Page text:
Georgia looks to New Orleans model for rescuing schools

ByJaime Sarrio

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Inside the crisp, brick walls of Arthur Ashe Charter, students study math independently in state-of-the-art computer labs, blow off steam with in-class exercise breaks and take cooking lessons using vegetables grown in the school garden.

Ashe is a public school with mostly poor students in a neighborhood swallowed and spit out by the floods of Hurricane Katrina. But its emphasis on technology, exercise and nutrition doesn’t look or feel like what you’d expect to find in a traditional public school.

Kindergarten teacher Rebekah Mills (background left) leads instant recess at Arthur Ashe Charter School in New Orleans. Arthur Ashe Charter School … read more

Ashe leaders say its unique approach helped produce some of the biggest academic gains in the city. And it’s those gains, combined with others from charter schools across the post-storm district, that has Georgia looking to New Orleans for lessons on how to improve a failing school.

Georgia Gov. Nathan Deal wants voters to create a state-run district to take over struggling schools. The idea is modeled after the Recovery School District in Louisiana, where 10 years ago the state snatched more than 100 of New Orleans’ worst schools in a Hail Mary attempt to revamp the district. Georgia’s “Opportunity District,” if approved, would be Deal’s signature piece of education policy and a drastic departure from the state’s current, more passive approach to failing schools.

Advocates of the model say Ashe and schools like it show what’s possible when elected school boards, unions and poorly run school systems get out of the way and let school leaders decide how to educate students.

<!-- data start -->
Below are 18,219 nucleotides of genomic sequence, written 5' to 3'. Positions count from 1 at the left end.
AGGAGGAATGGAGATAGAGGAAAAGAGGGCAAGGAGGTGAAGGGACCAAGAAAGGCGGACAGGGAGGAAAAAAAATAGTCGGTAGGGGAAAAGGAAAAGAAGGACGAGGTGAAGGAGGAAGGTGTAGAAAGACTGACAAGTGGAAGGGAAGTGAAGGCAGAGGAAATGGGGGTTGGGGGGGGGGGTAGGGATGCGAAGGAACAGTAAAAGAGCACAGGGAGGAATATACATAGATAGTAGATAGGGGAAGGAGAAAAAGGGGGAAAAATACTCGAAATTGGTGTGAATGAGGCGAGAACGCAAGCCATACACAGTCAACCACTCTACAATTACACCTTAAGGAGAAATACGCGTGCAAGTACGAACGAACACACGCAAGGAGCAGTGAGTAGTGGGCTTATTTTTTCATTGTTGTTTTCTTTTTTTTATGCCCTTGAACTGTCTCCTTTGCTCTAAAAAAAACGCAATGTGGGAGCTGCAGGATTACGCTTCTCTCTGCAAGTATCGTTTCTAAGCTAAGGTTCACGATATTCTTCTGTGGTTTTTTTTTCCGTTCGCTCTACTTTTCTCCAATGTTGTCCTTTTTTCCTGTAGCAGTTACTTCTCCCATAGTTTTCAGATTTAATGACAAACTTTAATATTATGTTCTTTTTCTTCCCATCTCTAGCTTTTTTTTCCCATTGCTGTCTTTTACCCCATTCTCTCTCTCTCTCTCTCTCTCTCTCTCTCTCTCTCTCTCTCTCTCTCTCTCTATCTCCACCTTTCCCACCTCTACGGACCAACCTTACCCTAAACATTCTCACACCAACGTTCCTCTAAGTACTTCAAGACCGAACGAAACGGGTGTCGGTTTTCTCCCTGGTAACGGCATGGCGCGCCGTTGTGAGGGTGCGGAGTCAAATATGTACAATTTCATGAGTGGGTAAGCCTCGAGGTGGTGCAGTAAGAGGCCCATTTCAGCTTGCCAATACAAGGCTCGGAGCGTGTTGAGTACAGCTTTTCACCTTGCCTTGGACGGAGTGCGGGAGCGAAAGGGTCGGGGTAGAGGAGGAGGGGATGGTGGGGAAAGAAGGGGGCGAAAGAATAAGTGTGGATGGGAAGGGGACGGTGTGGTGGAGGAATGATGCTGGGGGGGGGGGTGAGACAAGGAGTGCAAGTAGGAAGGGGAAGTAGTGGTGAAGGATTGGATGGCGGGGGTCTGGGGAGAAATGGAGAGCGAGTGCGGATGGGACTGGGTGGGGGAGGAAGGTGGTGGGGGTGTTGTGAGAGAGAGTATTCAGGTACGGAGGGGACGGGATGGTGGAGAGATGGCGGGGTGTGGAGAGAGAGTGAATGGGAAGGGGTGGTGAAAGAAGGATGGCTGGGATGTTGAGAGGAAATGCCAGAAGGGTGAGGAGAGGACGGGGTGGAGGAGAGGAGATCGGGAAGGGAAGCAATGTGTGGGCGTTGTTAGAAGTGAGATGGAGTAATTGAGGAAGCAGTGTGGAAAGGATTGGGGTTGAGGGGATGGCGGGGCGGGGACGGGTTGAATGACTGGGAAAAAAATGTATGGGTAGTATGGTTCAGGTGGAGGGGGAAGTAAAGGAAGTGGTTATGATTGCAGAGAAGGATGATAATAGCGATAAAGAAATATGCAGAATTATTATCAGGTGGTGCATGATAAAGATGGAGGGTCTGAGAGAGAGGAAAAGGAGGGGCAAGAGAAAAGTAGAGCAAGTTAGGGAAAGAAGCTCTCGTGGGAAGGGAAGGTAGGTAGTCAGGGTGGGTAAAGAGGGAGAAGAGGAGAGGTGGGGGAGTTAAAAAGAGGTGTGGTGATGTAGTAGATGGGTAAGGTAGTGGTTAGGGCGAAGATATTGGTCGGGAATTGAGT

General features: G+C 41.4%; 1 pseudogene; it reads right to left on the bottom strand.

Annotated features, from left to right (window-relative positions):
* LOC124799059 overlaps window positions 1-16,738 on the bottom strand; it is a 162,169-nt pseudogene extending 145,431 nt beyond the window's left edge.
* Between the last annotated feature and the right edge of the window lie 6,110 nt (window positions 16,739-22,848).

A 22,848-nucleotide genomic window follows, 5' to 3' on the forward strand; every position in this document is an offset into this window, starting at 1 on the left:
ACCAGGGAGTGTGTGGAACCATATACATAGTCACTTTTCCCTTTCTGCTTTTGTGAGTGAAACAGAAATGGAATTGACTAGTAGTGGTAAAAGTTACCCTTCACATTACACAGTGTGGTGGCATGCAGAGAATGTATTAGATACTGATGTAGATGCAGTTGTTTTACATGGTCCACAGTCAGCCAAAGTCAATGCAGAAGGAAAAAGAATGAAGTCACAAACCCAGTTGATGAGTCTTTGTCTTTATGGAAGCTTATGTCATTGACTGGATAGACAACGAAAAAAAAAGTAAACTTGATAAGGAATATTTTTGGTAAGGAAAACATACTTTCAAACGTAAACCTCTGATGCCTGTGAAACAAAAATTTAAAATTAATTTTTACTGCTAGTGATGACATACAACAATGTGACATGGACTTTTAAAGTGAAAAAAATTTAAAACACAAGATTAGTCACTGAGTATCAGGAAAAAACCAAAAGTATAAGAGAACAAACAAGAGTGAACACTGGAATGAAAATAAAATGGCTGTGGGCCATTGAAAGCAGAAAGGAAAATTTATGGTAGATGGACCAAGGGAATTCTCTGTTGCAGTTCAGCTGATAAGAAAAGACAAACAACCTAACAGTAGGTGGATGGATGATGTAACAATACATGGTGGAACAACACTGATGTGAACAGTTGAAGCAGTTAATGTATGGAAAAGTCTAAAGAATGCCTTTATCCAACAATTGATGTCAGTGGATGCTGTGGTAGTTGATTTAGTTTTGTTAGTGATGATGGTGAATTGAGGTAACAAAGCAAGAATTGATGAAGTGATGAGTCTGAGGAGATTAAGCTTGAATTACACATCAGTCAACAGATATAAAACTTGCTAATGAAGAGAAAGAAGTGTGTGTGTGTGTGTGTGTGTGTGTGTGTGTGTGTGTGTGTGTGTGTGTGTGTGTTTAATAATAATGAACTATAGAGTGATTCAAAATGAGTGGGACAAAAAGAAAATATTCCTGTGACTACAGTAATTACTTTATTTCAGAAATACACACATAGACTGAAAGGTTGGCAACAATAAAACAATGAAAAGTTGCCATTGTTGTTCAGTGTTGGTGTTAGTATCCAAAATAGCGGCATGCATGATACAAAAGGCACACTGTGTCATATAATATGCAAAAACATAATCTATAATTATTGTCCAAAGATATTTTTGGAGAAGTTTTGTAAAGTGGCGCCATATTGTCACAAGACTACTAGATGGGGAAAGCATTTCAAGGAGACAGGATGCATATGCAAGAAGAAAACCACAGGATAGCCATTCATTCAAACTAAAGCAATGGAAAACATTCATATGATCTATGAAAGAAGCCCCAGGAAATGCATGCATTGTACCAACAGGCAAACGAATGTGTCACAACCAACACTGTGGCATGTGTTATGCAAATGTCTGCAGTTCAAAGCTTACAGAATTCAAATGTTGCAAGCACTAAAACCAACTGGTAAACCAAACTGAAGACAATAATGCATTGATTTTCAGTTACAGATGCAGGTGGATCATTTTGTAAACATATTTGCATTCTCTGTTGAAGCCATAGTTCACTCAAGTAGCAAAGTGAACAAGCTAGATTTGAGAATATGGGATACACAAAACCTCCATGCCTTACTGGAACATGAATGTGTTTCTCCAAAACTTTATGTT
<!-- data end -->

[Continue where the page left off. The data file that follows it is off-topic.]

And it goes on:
“Everything we try doesn’t work the first time, but (we have) the autonomy to be very thoughtful and collaborative with other thinkers, not only in the city, but in other states who are making academic improvements,” said Ashe Principal Sivi Domango.

Since Katrina, more New Orleans students are graduating on time, testing on grade level and qualifying for college scholarships. But critics say what’s happening is far from a miracle. The Recovery District still trails the state average on test scores, is confusing to parents and disruptive for students.

Both sides agree New Orleans offers valuable lessons for other states: Bring parents and the community into decisions. Pick high-quality charter providers to run schools. And don’t be afraid of changes if something doesn’t work.


Patrick Dobard, superintendent of the Recovery School District, speaks at Arthur Ashe Charter School. Dobard said of the takeover of many … read more

“I don’t want to oversell this. It’s not like we have a silver bullet,” said Recovery School District Superintendent Patrick Dobard. “We went from awful to pretty good. We’re not great … This is going to take decades to create all of the great schools I know we can have.”

‘We can do better’

Georgia has identified almost 150 schools that for years have logged low report-card scores. About 60 of these are in metro Atlanta.

Rahn Broady, lead garden educator, sows seeds in the garden at Arthur Ashe Charter School in New Orleans. Their cooking class … read more

Efforts to address at least 40 failing schools over the past few years included investing more than $100 million into “transformation” plans. An analysis the state released last year showed that most of the schools were no better off and some performed even worse than before.

Even before Katrina hit in 2005, there was a growing consensus that something had to be done about New Orleans Public Schools, among the worst in Louisiana and believed to be some of the lowest performing in the nation.

In 2003, New Orleans high school senior Bridget Green’s story became a call to action for state education leaders. Green, her class valedictorian, couldn’t pass the state graduation exam.

Sivi Domango, co-director of Arthur Ashe Charter School, holds a hand of kindergarten student Demi Doby, 6, as she guides her … read more

School-intervention efforts were led by Leslie Jacobs, a state school board member and a former elected New Orleans Parish board member. She and other policy makers pushed legislation creating the Recovery School District, meaning “recovery” from academic failure. The core belief: Elected school boards don’t have the political will to make dramatic changes. Give school leaders more control over who they hire, what they teach and how they spend money. If they don’t improve, shut them down and give someone else a chance.